Saturday, October 12, 2013

Raising a Rebel

"Evelyn, don't keep your eyes crossed like that.  If you do they will stay that way."

I am in the kitchen cleaning up after lunch on a lazy Saturday afternoon when I hear my seven-year old son issue this admonition to his younger sister.

"Eldan, what did you just say?"

"I told Evelyn not to keep her eyes crossed or they will get stuck that way."

"Where did you hear that?"

"Everyone at school says it."

Oh boy.  Here we go.

I knew this day would eventually come, but I will have to admit--I didn't necessarily expect it this soon in the parenting process and I definitely didn't expect it to come in the form of such an inane old wives-fable.  (I guess I am a bit naive.)  Now that it's here, however, I can see the advantages.  He's young and impressionable.  He hasn't yet passed the "my dad is my hero" stage of his elementary years.  He will probably give me more of a fair hearing now than at any given time in the next 20 years.  Plus, it's such an innocuous topic that it may provide the perfect case study for him to consider his personal ontological leanings. I continue putting the clean pots in the cupboard and the dirty ones in the dishwasher, I decide to engage...

"Just because everybody says it doesn't mean it's true."

"Yeah, but you're the only one I know of who says it isn't true."

"Well, it doesn't really matter what people say.  Do you have any proof?  Have you ever met anyone who kept their eyes crossed and they stayed that way?"


"So you don't really know if it's true, do you?"

"But everyone says it is."

"So?  You can't believe things just because lots of people say it.  Lots of people might be wrong.  You have to look for proof.  Bring me some proof that keeping your eyes crossed will freeze them that way and then we'll talk.  Without the proof, you have to admit that it might not be true."

"Yeah, but it might be true."

"Yeah, but it might be false, too."

And so it begins...

In a way, I am really excited.  The process is beginning.  (In truth, it has been underway since they day they were born.)  This is the way we are going to raise our children.  I want them to question.  I want them to challenge.  I want them to examine the issues (whether it is crossed eyes or same-sex marriage) and to base their decisions and beliefs on the fact that they are convinced in mind and conscience that something is true.  I don't want them to take what any human says--whether it is a preacher, teacher, politician, or parent--at face value.  Of course, there will be times (probably many) when they will have to temporarily submit their opinions and choices to me, my wife, or some other authority figure in the interest of honor and obedience, but I don't want either of those interests to become so overpowering that it causes them to lose their God-given ability and responsibility to think for themselves.  This lunch-time discussion was just the first of what I hope will be many opportunities I have to challenge my children's status-quo and push them to think.  Like they say--it isn't illegal yet.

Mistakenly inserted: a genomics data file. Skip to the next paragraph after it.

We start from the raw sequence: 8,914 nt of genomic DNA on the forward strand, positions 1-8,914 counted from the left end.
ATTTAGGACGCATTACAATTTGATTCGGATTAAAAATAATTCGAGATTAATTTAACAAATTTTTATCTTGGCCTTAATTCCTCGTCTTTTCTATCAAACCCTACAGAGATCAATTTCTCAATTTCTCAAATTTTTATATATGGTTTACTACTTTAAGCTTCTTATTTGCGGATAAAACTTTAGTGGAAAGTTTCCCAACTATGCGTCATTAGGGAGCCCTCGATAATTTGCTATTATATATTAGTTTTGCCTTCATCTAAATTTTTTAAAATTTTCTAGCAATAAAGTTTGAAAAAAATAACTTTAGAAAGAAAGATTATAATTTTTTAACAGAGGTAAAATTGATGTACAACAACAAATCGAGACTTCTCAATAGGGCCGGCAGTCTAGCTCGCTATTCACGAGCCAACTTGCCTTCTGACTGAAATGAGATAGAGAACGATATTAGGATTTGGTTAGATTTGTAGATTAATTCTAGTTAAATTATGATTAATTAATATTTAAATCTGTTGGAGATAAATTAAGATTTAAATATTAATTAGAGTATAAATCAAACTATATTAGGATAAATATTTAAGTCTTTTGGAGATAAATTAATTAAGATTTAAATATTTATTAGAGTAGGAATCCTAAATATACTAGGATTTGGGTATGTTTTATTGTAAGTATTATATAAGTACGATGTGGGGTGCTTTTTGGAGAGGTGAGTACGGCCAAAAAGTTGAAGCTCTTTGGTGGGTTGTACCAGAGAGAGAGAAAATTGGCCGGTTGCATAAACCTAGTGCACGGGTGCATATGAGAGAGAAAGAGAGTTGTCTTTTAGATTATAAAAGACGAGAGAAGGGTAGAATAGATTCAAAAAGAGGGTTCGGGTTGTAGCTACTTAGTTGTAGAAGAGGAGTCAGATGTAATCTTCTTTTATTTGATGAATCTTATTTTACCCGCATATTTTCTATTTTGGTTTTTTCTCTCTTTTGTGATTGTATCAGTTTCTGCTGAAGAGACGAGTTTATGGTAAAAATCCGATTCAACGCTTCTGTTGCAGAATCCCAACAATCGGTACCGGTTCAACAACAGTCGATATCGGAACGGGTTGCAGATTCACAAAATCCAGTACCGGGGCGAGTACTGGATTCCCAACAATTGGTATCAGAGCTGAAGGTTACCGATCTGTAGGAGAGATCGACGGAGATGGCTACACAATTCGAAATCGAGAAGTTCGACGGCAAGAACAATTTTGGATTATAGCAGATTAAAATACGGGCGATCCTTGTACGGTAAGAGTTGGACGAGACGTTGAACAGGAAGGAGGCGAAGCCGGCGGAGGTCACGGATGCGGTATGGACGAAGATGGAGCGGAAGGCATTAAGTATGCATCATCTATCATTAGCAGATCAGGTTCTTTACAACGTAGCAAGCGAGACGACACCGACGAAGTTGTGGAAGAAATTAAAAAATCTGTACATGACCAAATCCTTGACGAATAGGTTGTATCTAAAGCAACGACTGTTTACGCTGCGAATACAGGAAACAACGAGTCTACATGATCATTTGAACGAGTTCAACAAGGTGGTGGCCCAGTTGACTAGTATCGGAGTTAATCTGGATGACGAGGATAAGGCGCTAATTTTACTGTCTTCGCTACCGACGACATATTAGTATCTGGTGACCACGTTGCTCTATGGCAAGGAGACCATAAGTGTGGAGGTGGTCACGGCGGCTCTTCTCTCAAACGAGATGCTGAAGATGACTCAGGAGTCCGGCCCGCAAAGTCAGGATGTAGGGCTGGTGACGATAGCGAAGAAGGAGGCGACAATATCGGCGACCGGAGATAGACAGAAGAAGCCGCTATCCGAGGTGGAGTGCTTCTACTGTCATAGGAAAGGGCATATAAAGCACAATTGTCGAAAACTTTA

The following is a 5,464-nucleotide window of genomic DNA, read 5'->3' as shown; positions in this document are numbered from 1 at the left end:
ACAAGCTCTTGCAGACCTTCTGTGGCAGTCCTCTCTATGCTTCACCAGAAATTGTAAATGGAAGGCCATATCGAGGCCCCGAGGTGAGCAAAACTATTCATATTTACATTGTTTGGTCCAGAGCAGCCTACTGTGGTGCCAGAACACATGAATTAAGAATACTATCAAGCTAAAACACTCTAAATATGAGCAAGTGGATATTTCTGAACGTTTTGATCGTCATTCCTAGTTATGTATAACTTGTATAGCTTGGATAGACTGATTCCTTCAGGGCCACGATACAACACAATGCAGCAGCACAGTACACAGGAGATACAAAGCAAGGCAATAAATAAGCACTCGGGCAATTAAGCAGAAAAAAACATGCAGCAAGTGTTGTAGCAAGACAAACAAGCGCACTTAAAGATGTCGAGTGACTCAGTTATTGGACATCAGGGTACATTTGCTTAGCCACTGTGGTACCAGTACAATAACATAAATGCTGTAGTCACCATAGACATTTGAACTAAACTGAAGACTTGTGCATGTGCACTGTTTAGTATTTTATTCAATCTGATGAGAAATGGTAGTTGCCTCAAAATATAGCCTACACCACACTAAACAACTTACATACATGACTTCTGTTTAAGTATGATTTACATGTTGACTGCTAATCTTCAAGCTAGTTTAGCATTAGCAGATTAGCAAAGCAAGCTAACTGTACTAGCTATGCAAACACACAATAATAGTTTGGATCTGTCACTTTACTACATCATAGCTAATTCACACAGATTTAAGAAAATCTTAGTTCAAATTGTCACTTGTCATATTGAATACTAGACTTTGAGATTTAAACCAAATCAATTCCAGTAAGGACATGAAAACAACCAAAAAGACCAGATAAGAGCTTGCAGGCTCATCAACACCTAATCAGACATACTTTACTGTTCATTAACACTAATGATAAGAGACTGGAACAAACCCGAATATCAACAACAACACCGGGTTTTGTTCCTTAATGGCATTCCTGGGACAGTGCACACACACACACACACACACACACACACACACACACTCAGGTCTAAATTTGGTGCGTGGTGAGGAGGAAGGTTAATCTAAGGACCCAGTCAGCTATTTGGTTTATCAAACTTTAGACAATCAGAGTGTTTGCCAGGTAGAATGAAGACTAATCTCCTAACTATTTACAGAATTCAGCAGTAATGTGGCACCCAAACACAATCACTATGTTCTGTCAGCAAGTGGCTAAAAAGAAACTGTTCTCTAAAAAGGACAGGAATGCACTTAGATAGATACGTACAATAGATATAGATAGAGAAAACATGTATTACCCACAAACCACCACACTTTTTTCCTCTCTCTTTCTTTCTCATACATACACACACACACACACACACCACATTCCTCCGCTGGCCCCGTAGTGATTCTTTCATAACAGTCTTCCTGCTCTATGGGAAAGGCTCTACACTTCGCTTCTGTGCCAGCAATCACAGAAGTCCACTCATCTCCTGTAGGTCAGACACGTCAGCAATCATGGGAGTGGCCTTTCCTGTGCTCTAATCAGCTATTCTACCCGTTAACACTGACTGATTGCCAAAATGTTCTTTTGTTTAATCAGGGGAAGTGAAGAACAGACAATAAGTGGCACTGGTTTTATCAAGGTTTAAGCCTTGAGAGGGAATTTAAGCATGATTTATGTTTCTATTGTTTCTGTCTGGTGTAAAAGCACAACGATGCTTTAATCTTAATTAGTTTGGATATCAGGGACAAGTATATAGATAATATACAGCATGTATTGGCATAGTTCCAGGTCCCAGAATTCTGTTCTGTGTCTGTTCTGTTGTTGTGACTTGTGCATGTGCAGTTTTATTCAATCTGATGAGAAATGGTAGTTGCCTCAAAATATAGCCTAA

But, in a way, I am also scared.  The process has begun in earnest.  The process of raising a child to become an adult--a responsible, thoughtful, opinionated, conviction-driven, truth-seeking adult.  By encouraging my kids to question, consider, and challenge, I realize that I am also creating a situation in which they might reach different conclusions than I.  These differing conclusions may come in areas of very little significance such as crossed-eyes or reading in the dark.  They may also come in areas of incalculable significance such as their view of God and themselves.  I know that I may have begun the process of raising a rebel who will reject the moral absolutes that we have been trying to calmly and consistently inculcate into their fiber from day one.  I know.  I know.  Questions can be dangerous.  Debate can be dangerous.  I know--and it scares me a little bit.  Okay, it scares me a lot of bit.

But my fear of my children reaching different conclusions than I cannot be allowed to overcome my desire (and the need) for them to reach conclusions--on their own.  In the end, I don't want them to agree with me because I say so.  I don't want them to believe what I believe because I believe it.  I want them to believe because they believe it.  I am fully aware that the process of reaching their own answers may lead them through some dangerous waters, but I have full confidence in the power of God and His truth to help them find their way.

So, for now, I'll just keep putting the dishes away and issuing my challenges...

"Show me some proof, Eldan.  It might not be true."

"Yeah, but it might be."

Oh, boy!  Here we go!

God help us...